two-dimensional and three-dimensional works of fine, graphic, and applied art, photographs, prints and art reproductions, maps, globes, charts, technical drawings, diagrams and models ....


Such works were not copyrightable at all for a long period of time, but were protected, if at all, by patent. In Mazer v. Stein, 347 U.S. 201, 74 S.Ct. 460, 98 L.Ed. 630 (1954), however, the Supreme Court ratified a copyright regulation providing for protection of "works of artistic craftsmanship, insofar as their form but not their mechanical or utilitarian aspects are concerned: ..." 37 C.F.R. Sec. 202.10(a) (1959).


After Mazer, in order to prevent the extension of copyright protection to all manner of "useful" industrial products, the Register of Copyrights promulgated the following regulation, which governed until the 1976 Copyright Act went into effect:If the sole intrinsic function of an article is its utility, the fact that it is unique and attractively shaped will not qualify it as a work of art. However, if the shape of a utilitarian article incorporates features, such as artistic sculpture, carving, or pictorial representation, which can be identified separately and are capable of existence independently as a work of art, such features will be eligible for registration.


37 C.F.R. 202.10(c) (1959) (emphasis added).


As the district court in the instant case noted, this test was very difficult to apply. Courts struggled to decide whether an article's function was solely utilitarian. If so, copyright protection was denied unless the object's artistic features could be identified separately and exist independently as a work of art. If, however, an object was only partly utilitarian, its artistic features could be copyrighted even if its artistic features could not be identified separately and exist independently. See M. Nimmer, Nimmer on Copyright, Sec. 2.08[B] (1981 ed.).


The 1976 Act changed that approach. The "useful article" limitation to copyright protection afforded graphic works is now contained in 17 U.S.C. Sec. 101:


Such works shall include works of artistic craftsmanship insofar as their form but not their mechanical or utilitarian aspects are concerned; the design of a useful article, as defined in this section, shall be considered a pictorial, graphic, or sculptural work only if, and only to the extent that, such design incorporates pictorial, graphic, or sculptural features that can be identified separately from, and are capable of existing independently of, the utilitarian aspects of the article.

Useful articles are defined as


articles having an intrinsic utilitarian function that is not merely to portray the appearance of the article or to convey information. An article that is normally a part of a useful article is considered a "useful article."


The significant change from the prior law is that the courts need no longer determine whether an article's function is solely utilitarian. Now, if an article has any intrinsic utilitarian function, it can be denied copyright protection except to the extent that its artistic features can be identified separately and are capable of existing independently as a work of art.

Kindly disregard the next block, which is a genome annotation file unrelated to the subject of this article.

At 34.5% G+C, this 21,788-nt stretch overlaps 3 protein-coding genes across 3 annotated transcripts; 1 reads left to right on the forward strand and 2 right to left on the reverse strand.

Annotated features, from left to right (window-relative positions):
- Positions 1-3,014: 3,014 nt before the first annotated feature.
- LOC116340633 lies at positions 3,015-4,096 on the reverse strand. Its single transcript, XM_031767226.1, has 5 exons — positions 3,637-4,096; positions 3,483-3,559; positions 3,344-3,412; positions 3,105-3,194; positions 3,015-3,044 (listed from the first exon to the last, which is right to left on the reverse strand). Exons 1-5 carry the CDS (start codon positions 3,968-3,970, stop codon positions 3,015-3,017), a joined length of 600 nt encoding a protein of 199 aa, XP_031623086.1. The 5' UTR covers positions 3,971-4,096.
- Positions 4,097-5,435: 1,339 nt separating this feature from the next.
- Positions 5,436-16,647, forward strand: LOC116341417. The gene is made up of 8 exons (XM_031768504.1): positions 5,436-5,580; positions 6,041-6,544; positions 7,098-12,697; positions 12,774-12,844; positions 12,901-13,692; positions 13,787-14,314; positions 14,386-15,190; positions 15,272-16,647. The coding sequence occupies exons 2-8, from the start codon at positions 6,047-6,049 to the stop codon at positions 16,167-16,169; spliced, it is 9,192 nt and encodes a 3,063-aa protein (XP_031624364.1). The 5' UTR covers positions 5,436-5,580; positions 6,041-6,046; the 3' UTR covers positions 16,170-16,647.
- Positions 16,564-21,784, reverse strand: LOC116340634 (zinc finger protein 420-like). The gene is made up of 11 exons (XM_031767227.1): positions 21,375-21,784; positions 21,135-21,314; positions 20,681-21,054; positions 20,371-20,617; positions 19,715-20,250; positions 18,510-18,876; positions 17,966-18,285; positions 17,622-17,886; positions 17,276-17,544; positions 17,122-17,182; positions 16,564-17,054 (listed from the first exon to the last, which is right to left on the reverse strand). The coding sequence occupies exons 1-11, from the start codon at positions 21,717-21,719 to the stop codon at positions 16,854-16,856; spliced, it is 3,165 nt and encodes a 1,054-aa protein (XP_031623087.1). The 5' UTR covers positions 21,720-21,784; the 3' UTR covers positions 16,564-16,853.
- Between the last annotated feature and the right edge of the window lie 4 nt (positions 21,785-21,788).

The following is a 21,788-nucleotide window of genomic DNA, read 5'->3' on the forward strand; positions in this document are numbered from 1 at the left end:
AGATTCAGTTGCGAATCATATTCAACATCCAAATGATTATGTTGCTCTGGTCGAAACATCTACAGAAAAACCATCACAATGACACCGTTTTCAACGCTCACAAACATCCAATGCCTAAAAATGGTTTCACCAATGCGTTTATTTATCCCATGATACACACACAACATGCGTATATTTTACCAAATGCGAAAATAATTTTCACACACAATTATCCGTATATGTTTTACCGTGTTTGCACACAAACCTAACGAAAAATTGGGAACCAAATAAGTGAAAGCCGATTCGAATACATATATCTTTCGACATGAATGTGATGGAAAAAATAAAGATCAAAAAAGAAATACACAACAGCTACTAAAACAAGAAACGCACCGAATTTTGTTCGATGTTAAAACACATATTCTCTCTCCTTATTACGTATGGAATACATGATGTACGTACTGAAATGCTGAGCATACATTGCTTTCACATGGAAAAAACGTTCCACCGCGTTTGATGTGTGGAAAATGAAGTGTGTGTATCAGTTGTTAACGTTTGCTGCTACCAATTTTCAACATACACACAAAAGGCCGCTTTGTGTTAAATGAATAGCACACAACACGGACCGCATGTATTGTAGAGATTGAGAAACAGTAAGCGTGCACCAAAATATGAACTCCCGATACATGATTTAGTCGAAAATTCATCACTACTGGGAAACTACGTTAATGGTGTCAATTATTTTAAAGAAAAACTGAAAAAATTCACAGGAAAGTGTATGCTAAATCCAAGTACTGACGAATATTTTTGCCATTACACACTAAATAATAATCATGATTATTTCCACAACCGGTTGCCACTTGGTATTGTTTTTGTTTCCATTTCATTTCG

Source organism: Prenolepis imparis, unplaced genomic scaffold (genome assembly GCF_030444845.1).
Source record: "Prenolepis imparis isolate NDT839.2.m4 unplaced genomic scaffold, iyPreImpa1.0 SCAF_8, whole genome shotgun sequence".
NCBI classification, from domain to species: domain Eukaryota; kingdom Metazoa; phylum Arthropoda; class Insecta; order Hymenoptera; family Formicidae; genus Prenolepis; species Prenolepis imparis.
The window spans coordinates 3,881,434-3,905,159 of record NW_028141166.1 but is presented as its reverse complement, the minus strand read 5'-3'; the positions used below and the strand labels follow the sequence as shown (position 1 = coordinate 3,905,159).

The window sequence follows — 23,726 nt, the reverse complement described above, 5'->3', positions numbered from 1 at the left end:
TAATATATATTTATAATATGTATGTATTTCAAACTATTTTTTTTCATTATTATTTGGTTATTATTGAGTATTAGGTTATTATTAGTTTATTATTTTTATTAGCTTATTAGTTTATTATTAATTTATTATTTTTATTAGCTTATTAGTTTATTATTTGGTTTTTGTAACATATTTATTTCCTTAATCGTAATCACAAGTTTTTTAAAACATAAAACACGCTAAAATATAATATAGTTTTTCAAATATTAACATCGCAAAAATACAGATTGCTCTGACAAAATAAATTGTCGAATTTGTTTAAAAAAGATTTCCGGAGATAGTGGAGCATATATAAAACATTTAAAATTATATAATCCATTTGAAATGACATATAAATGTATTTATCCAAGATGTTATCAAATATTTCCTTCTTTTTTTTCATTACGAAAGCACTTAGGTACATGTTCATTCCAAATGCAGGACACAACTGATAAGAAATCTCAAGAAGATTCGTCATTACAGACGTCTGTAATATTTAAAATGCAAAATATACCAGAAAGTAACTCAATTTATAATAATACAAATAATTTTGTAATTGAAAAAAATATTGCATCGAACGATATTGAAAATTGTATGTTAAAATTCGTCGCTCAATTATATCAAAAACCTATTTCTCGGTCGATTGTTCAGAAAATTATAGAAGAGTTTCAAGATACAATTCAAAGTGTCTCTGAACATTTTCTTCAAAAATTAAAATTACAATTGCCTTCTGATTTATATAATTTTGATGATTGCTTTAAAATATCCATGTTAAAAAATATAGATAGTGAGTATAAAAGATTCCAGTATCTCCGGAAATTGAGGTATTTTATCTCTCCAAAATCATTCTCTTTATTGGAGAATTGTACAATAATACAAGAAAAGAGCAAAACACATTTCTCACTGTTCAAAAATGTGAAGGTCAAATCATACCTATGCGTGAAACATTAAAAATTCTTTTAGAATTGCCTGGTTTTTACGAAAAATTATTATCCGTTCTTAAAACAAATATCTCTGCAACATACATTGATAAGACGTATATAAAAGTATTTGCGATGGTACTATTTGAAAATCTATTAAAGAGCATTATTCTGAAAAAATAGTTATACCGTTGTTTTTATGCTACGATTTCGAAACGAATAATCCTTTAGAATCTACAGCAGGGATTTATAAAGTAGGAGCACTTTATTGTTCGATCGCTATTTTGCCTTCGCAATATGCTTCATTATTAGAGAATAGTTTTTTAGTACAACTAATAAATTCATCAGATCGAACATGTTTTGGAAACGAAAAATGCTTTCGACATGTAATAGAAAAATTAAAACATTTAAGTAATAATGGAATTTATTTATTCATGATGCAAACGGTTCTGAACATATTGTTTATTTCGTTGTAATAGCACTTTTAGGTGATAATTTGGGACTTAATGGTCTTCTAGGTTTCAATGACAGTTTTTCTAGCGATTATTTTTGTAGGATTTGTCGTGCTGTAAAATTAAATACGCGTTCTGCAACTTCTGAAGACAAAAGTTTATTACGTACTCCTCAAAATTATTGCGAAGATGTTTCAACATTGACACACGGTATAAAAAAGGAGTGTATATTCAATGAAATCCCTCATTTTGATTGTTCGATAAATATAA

The legislative history of the new Copyright Act makes it clear that Congress intended such a result:


[A]lthough the shape of an industrial product may be aesthetically satisfying and valuable, the Committee's intention is not to offer it copyright protection under the bill. Unless the shape of an automobile, airplane, ladies' dress, food processor, television set, or any other industrial product contains some element that, physically or conceptually, can be identified as separable from the utilitarian aspects of that article, the design would not be copyrighted under the bill. The test of separability and independence from "the utilitarian aspects of the article" does not depend upon the nature of the design--that is, even if the appearance of an article is determined by aesthetic (as opposed to functional) considerations, only elements, if any, which can be identified separately from the useful article as such are copyrightable.


House Report, 1976 U.S.Code Cong. & Ad.News 5668.


In the instant case, the district court concluded that Fabrica's folders, while "graphic works" under Section 101, are useful articles lacking any artistic feature identifiable separately from the utilitarian aspects of the article. On that basis, it directed a verdict in favor of El Dorado. This was a correct result. The folders' usefulness in marketing is their only reason for existence. There is no element of the folders that can be separated out and exist independently of their utilitarian aspects. Even if we were to apply the older more lenient test, the folders must be viewed as "solely" utilitarian. Under the stricter test of the new Act, weighing the evidence in the light most favorable to Fabrica, it is clear as a matter of law that the folders cannot be accorded copyright protection.